This week, the Alibi's talking betterment. You know, polishing up our lives and our interior worlds [see "You, Improved"]. With the subjects of learning and enhancement in mind, two projects caught my eye.
Germinate Local Genius—It's a simple idea. Attend a dinner party. Hear proposals about projects that could boost Burque. Vote on the top pitch.
But the genius bit is this: The cash everyone pays to get into the soiree becomes an instant micro-grant for whomever diners think has the best idea.
That's the model of ABQ Sprout, a nonprofit started by Aryon and Olivia Hopkins. In June, they moved to the South Valley from Philadelphia, a city where the couple saw this concept at work. They love their new home, Aryon says. "The weather's beautiful. The people are incredible. We're trying to connect those people together."
There are a lot of engaged communities in Albuquerque, from what Aryon's seen. But they can be segmented: "We need to move forward, eat dinner together and give each other money," he laughs.
ABQ Sprout will accept proposals through Sunday, Jan. 22, at midnight. Ten will be randomly chosen to be presented at the dinner. "If we curated the submissions, it would come down to what we think is best," Aryon explains. Instead, random selection creates "an open filter and an element of chance."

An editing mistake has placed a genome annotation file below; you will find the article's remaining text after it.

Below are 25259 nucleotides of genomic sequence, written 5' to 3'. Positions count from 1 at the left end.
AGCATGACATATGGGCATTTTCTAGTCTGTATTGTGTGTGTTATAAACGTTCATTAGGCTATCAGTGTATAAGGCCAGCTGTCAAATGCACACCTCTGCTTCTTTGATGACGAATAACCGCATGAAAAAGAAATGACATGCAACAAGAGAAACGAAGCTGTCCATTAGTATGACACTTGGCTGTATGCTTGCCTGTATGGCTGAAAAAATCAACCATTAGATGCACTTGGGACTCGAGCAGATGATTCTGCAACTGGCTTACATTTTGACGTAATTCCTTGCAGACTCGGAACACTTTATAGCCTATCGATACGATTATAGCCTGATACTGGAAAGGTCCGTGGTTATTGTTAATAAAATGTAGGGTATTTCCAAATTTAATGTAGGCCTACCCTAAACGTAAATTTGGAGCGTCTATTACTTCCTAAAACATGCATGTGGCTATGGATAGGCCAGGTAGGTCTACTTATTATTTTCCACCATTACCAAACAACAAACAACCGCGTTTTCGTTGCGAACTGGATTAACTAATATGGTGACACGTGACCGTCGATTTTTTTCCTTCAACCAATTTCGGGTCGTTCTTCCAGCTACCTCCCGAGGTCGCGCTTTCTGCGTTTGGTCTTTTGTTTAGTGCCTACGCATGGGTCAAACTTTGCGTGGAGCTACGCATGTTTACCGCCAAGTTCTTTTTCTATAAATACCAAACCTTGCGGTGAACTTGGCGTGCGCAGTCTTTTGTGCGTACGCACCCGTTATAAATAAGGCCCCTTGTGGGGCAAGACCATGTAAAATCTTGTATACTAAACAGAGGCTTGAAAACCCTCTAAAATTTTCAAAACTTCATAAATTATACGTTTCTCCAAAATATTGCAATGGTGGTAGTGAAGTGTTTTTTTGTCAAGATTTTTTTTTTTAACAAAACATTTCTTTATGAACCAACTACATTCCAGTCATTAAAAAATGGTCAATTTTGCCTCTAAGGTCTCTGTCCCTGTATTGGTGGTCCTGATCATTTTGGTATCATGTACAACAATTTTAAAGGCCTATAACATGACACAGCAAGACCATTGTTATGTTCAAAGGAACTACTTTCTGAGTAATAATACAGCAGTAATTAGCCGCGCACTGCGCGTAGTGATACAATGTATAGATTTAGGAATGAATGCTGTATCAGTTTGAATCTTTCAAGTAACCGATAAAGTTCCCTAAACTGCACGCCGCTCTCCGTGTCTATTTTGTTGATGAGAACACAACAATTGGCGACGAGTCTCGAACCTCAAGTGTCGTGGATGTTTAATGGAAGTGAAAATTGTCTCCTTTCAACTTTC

Tom Docherty of Café Lush has volunteered to be the chef for the inaugural dinner, which Aryon and Olivia are funding out of pocket. Their plan, Aryon says, is to do the first event and then find sponsors for the other two dinners this year, slated for May and October. The food will be locally sourced, he adds. Since moving to town, the couple has ambitions to grow a big home garden, which could provide grub for future dinners.
Make a Pitch
Submit your grant proposal through abqsprout.org
Deadline: Sunday, Jan. 22, midnight
Eat Your Dinner
Saturday, Jan. 28, 6 to 9 p.m.
South Valley Multipurpose Center
2008 Larrazolo SW
Admission: Sliding scale, $15 to $30
Find a Job, Save the World—This year, Central New Mexico Community College will train folks in green-collar jobs for free. Veterans and people who lost their jobs, are struggling with low incomes or didn't finish high school qualify for the program. Also, workers who are connected to the construction industry are invited to learn a new trade.
Several colleges are teaming up, with each specializing in a certain field. CNM developed solar energy instruction. Santa Fe Community College created green building, energy efficiency and biofuels courses. Mesalands Community College in Tucumcari targeted wind energy.
All three community colleges are sharing their curricula. Students in Albuquerque will be able to pick from any of the programs and make it their focus. "The whole idea is to get a job," says Diane Burke, dean of the School of Applied Technologies at CNM.
Last year, the three colleges divided between them a grant from the U.S. Department of Labor. This cash established the Centers for Excellence, which aims to breed a workforce for renewable energy jobs.
Green industry businesses and the Centers for Excellence are hosting an information session.
Saturday, Jan. 21, 9 to 11 a.m.
CNM Workforce Training Center
5600 Eagle Rock NE
Call 224-5243 for more information.